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The Abortion Rate In America Has Reached A Record Low, According To The CDC, & Here's Why

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Abortion remains a hot button issue in the United States, despite mounting research and advocacy that it's a simple and common medical procedure that everyone should have safe access to, according to Planned Parenthood. Still, it's often presented as a rampant problem that needs to be addressed. However, according to the Center for Disease Control and Prevention (CDC), the abortion rate in America has reached a record low, as Vox reported this week, and there's a very important reason why.

The CDC's new report, published on Nov. 22, found that the national abortion rate declined 26 percent between 2006 and 2015, which is the lowest level that "the government has on record" since Roe V. Wade went into effect 45 years ago, according to Vox. As noted in the CDC's report, abortions rates have been decreasing at "a slow yet steady pace" since reaching its highest levels in the 1980s.

Additionally, the CDC found that the abortion ratio — or the proportion of abortions to live births — also reached a record low, according to The Independent, which reported that it's decreased by 19 percent from 2006 to 2015.

These statistics are likely linked to improvements in reproductive health. Most notably, perhaps, is the increased access and use of better contraceptives in the United States.

In fact, as of July 2018, about 60 percent of women of reproductive age are using contraceptives, according to the Guttmacher Institute. Part of this is due to easier, wider, and more affordable access. For example, Vox reported that the 2012 Affordable Care Act's mandate that insurers cover "a wide array or birth controls," such as IUDS, which are 99 percent effective, according to Planned Parenthood.

What's more, a study from the Washington University School of Medicine found that providing free birth control reduced unplanned pregnancies and abortions.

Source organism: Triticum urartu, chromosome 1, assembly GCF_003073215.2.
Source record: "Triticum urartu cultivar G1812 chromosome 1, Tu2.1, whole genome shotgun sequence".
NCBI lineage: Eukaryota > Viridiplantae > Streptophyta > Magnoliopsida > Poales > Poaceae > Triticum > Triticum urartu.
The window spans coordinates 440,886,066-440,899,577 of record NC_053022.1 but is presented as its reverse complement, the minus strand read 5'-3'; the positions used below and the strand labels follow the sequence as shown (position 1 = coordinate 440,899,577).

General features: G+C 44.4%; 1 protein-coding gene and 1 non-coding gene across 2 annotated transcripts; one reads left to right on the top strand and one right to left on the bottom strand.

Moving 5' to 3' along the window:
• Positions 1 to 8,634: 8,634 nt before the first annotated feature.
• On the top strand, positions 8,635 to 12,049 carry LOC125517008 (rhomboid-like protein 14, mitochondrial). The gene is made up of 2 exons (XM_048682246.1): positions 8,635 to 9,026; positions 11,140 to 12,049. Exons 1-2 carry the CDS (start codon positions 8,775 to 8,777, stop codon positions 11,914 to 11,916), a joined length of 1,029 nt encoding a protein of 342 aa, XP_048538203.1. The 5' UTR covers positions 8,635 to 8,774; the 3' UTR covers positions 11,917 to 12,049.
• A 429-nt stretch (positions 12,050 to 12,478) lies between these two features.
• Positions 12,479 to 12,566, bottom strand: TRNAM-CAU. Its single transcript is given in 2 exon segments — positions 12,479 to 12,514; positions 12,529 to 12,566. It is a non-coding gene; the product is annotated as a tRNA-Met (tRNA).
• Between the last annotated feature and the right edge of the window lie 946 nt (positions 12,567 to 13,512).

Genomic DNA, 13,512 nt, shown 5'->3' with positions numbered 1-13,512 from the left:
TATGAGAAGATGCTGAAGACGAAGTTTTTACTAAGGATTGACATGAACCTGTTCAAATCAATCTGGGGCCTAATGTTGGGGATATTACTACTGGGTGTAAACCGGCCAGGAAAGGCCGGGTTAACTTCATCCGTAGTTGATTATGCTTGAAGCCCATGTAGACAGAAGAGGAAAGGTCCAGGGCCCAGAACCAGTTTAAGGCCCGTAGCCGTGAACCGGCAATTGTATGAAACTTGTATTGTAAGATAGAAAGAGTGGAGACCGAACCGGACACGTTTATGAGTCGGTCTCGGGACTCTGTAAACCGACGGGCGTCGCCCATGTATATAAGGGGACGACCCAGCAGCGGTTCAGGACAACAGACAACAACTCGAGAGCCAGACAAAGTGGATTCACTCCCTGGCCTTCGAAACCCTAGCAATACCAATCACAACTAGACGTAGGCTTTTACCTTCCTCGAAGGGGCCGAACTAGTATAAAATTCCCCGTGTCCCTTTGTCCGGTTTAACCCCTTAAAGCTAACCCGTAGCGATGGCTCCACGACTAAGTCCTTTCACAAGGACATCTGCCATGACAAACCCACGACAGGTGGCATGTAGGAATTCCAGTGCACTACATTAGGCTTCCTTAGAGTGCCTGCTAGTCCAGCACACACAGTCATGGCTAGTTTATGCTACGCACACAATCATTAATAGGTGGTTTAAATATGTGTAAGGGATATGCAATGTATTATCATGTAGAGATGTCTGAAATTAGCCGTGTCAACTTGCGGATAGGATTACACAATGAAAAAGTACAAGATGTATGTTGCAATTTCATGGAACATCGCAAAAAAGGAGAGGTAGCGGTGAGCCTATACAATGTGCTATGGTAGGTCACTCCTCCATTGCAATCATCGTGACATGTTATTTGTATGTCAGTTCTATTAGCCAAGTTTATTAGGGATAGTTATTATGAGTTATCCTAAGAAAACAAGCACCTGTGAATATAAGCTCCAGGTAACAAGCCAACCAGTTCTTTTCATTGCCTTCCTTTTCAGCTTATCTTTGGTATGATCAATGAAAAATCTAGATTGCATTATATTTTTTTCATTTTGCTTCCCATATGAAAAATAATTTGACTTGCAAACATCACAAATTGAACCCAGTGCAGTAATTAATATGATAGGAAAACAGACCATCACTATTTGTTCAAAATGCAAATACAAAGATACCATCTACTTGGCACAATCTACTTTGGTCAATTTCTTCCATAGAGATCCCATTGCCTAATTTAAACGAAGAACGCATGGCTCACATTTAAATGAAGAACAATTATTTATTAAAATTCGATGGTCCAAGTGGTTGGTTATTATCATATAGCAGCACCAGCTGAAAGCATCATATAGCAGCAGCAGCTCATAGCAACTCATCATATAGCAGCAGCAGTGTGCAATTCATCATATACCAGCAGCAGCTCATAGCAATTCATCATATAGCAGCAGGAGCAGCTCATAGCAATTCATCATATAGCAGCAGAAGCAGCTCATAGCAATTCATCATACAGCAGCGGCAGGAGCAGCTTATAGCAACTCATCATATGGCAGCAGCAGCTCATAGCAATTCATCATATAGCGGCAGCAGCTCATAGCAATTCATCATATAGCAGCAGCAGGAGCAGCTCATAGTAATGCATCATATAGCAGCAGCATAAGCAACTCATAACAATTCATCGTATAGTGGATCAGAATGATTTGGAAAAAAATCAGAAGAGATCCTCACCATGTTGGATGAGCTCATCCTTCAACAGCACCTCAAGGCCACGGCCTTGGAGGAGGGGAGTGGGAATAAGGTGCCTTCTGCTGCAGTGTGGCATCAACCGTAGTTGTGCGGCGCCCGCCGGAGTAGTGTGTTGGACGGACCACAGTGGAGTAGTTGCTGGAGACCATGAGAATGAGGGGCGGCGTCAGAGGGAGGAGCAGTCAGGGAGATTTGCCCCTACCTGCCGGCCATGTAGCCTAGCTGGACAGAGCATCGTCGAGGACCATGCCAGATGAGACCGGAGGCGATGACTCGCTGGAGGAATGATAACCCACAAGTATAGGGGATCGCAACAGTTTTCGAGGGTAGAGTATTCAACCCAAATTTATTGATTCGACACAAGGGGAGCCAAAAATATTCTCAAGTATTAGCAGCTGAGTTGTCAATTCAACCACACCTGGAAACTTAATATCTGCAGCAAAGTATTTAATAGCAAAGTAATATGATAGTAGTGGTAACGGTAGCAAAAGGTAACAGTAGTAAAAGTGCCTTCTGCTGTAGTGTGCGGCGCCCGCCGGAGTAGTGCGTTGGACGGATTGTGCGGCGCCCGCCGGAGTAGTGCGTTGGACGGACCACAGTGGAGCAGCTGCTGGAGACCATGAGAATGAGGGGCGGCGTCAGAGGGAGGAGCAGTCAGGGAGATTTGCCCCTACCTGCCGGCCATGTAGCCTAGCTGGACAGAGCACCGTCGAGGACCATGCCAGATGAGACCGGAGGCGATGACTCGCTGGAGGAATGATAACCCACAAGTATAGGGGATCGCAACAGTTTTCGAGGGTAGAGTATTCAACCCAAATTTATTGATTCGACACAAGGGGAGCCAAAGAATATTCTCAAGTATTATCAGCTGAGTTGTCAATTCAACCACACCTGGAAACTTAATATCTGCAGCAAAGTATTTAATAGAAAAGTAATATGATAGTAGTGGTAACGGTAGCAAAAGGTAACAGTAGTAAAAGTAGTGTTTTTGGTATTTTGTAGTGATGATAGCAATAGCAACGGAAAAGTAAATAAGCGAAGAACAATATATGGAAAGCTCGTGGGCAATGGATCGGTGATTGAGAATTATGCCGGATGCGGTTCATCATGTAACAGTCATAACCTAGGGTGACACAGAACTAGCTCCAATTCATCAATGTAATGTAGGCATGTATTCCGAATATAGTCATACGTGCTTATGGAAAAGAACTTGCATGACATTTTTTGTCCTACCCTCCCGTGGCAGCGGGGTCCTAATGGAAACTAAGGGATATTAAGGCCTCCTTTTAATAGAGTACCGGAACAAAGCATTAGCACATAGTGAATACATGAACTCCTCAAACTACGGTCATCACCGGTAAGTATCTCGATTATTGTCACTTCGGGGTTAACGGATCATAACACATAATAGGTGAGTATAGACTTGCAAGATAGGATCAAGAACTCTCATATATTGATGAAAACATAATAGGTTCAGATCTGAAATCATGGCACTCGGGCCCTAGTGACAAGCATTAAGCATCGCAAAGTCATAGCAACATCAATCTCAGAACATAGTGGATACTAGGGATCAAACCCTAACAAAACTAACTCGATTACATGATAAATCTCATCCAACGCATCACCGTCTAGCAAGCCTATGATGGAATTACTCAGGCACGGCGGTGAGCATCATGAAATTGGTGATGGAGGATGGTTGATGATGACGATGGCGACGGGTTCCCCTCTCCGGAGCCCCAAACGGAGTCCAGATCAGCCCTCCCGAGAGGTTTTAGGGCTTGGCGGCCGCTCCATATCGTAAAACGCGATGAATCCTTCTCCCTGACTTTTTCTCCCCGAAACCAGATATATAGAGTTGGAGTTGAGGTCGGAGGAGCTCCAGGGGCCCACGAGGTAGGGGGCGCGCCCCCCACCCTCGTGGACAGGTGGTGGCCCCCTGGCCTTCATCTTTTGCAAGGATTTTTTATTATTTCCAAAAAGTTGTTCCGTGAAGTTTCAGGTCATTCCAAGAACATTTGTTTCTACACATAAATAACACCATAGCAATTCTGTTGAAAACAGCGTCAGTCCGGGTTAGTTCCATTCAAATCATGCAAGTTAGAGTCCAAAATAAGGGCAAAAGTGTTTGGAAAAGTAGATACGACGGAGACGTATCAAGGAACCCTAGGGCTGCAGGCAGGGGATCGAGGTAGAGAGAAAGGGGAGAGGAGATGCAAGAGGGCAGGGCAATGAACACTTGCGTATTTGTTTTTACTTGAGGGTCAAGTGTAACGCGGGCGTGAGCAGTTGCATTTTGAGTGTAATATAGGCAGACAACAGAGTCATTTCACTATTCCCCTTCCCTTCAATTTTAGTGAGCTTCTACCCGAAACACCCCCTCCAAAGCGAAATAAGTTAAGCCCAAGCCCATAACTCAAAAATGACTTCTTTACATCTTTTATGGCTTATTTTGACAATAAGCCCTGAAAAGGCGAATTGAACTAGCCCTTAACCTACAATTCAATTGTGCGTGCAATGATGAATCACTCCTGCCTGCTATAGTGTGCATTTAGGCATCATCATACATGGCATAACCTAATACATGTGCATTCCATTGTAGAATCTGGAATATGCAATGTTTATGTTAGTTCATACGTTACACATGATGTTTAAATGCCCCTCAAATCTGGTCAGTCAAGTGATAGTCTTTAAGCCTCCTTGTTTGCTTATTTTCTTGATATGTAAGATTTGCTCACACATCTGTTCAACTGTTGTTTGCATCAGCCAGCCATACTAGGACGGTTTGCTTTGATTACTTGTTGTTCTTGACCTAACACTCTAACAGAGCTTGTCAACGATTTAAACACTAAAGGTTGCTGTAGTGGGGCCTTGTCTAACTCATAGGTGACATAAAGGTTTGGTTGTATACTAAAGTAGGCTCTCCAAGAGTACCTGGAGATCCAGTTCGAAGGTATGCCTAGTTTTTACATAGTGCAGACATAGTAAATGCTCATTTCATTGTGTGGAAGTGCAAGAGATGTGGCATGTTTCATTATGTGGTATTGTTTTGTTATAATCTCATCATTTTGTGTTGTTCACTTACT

Ultimately, as the CDC summarized in its report:

The data in this report can help program planners and policymakers identify groups of women with the highest rates of abortion. Unintended pregnancy is the major contributor to induced abortion. Increasing access to and use of effective contraception can reduce unintended pregnancies and further reduce the number of abortions performed in the United States.

Although the Supreme Court's famous decision in Roe v. Wade established a woman's legal right to an abortion decades ago, many can't access abortion services due to restrictive state laws, according to the Guttmacher Institute. And when abortions are restricted, it puts women's overall health and safety at risk, according to the Bixby Center for Global Reproductive Health.

Still, states continually attempt to pass legislation that would further restrict abortion access, such as Ohio's proposed "heartbeat" bill that would ban abortions once a fetal heartbeat is detected, as Cleveland.com reported.

It's important to note that, despite this decrease, abortions are still necessary and access to them needs to remain protected. Instead, this record low points to the need to keep on providing access to both safe abortions and contraceptives. Reproductive health and freedom is incredibly important and policymakers need to continue to ensure that people have just that.